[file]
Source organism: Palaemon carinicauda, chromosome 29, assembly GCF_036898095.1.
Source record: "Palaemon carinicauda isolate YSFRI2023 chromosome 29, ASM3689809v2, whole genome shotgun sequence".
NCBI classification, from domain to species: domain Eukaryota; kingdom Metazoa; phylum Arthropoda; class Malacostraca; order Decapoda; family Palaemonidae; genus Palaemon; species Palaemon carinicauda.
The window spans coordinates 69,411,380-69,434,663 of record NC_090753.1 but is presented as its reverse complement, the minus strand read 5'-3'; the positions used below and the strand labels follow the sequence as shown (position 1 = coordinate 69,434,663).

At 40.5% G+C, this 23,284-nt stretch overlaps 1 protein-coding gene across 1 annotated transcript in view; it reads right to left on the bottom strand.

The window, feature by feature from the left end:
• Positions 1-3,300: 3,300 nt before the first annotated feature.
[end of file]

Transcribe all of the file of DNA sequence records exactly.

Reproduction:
Source organism: Palaemon carinicauda, chromosome 29, assembly GCF_036898095.1.
Source record: "Palaemon carinicauda isolate YSFRI2023 chromosome 29, ASM3689809v2, whole genome shotgun sequence".
NCBI classification, from domain to species: domain Eukaryota; kingdom Metazoa; phylum Arthropoda; class Malacostraca; order Decapoda; family Palaemonidae; genus Palaemon; species Palaemon carinicauda.
The window spans coordinates 69,411,380-69,434,663 of record NC_090753.1 but is presented as its reverse complement, the minus strand read 5'-3'; the positions used below and the strand labels follow the sequence as shown (position 1 = coordinate 69,434,663).

At 40.5% G+C, this 23,284-nt stretch overlaps 1 protein-coding gene across 1 annotated transcript in view; it reads right to left on the bottom strand.

The window, feature by feature from the left end:
• Positions 1-3,300: 3,300 nt before the first annotated feature.